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'I'll Take Anything!'

You may feel desperate. In fact, you may very well be desperate. But blurt out, "I'll take anything!" at a job interview, and you may blow your chances of being offered a job.

"I've seen a lot of desperate people and they are very scary," says Cathy Fyock, director of recruiting for consultant Resources Global Professionals, headquartered in Irvine, Calif. "When an interviewer hears those three words, it's a total red flag. It's the worst thing an applicant can say because it implies that anything will do for the time being - and that they'll be looking for what they really need in the meantime."

It's All About Them

Keep in mind that the employer is looking out for the company's best interest - not yours. "A job interview requires that you put your feet in the shoes of the HR person," says Sandy Allgeier, a former corporate HR executive and author of The Personal Credibility Factor. "The HR person who is interviewing you is interested in meeting the company's needs. Your job is to demonstrate that you've done some advance thinking about what they need, and how you can help them."

That calls for preparation. "An employer wants to hire a discerning employee - someone with the skills and passion for the job, someone who has taken the time to research the company," says Fyock, who is also the author of five books, including The Truth About Hiring the Best. "You should know a lot about the company and the position. That's what makes you a strong applicant."

Play It Cool

You'll also likely score points by playing it cool. "I think there can be a fine line between enthusiastic and over-enthusiastic. A candidate who is a little too excited would make me a bit nervous about offering them a position," says Doug Gerlach, the vice president of strategic business development for BetterInvesting, an investment education organization headquartered in Madison Heights, Mich. "In fact, I think that sometimes it's better for candidates to play it a bit cool during and after an interview."

That's a piece of advice best used in moderation. "I'm not suggesting that people who are looking for a job should be unprofessional," Gerlach says. "If you don't reply to my phone calls, messages, or e-mails promptly, then you'll be moved down in the list for sure."

The bottom line? "Be confident, not desperate," says Steve Angel, chief executive of the Angel Group, LLC, a Louisville, Ky., executive search firm. "Interview to sell yourself and your skill set, and they'll remember you. Even if you don't get the job, they may invite you back at a later time for the position you really are suited for."

Amy Rauch Neilson is a business writer based in Belleville, Mich.

AUTHORAmy Rauch Neilson Insider Comment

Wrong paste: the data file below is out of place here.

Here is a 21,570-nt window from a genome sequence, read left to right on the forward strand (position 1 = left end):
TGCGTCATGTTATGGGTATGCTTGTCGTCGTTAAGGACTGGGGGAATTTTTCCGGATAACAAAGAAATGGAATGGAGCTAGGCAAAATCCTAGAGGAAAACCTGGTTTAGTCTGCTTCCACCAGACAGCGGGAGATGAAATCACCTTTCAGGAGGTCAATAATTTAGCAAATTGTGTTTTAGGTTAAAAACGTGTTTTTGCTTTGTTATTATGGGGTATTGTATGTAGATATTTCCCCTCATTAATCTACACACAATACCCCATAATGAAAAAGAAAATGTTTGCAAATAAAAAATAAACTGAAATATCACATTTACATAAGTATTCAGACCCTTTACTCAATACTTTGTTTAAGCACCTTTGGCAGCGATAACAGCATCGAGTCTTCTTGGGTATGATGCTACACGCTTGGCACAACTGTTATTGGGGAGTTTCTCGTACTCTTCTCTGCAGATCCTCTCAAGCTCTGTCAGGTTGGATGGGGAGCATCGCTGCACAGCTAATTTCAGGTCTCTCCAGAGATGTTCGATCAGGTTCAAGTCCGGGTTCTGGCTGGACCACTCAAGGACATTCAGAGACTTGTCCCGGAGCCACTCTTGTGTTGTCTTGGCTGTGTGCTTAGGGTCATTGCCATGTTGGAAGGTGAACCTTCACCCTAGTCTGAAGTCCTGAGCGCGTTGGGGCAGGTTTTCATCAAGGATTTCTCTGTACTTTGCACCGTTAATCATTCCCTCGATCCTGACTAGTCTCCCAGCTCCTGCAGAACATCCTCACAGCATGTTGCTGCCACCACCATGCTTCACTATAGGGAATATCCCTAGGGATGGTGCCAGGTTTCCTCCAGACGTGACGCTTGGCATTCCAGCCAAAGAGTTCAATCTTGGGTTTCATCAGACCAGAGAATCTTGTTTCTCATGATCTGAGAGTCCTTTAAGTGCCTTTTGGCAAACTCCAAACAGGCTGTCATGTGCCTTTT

• Ov
    Overseer of Operations
    4 March 2010

    IT managers and hiring manager need to put themselves
    in our shoes to see how it feels to be unemployed for 1year, but had between jobs. My last job I was told I
    did not fit in with other people personality, but while in
    training I was given good review. Somehow, someway
    the law need to change. Create jobs for people to sit in
    at companies (title the position Oversee of Operations),
    so that every body is treated fairly. I was still granted
    benefits but this is bull.

  • Da
    3 March 2010

    Recruiters or hiring managers also need to look beyond your last job.
    I was in Business Development for almost 2 years for a company that had many problems and was under regulatory supervision by the OTS (prior to my working there). They also lacked sufficient products or capital and the owner had a bad reputation in the area. Needless to say, I was not able to obtain many clients. The bank eventually had to be sold because the Chairman was told to step down. I lost my job and have been unemployed for months. My problem is not interviewing (I have been told I interview very well) but that everyone that sees my title as "Business Development Officer" wants me to bring them a book of business. I don't have anything substantial and would like to return to client service so that I cna get a job. However, how do I get them to go beyond my last year and a half when I apply for a lesser position in client servicing? My prior experience was in Private Wealth Management.

  • JP
    21 September 2009

    Don't waste your time writing a customized cover letter. Hiring Managers have no time to read anything more than the Executive Summary of the resume...

  • pk
    1 September 2009


    You should be spending your time networking, not answering job postings. I'm not sure of the latest statistic, but it's in the range of 80-90% of all job placements result from a lead they got from someone the new employee knew rather than from responding to a posting. Networking is the key.

  • Jo
    Jon Jacobs
    20 August 2009


    If you received 269 canned responses in two months of job-hunting, it sounds like you are answering too many job postings.

    To improve your results, don't blast identical documents to every opening you see. Instead, tailor distinct resumes and cover letters that maximize your fit with the stated requirements of each opening. That also means being more choosy about which ones you apply to.

    When I say, "more choosy," I don't mean you should reject possibilities because the jobs don't seem good enough. Rather, I'm talking about simple triage: apply to only those openings you have the strongest chance of actually getting. For you or any other job-seeker, th number of responses or interviews you end up getting isn't necessarily a function of the number of postings you answer: in this area, more isn't always better. Also, you should be using other tactics besides answering job postings.

    -Jon Jacobs, eFinancialCareers News staff

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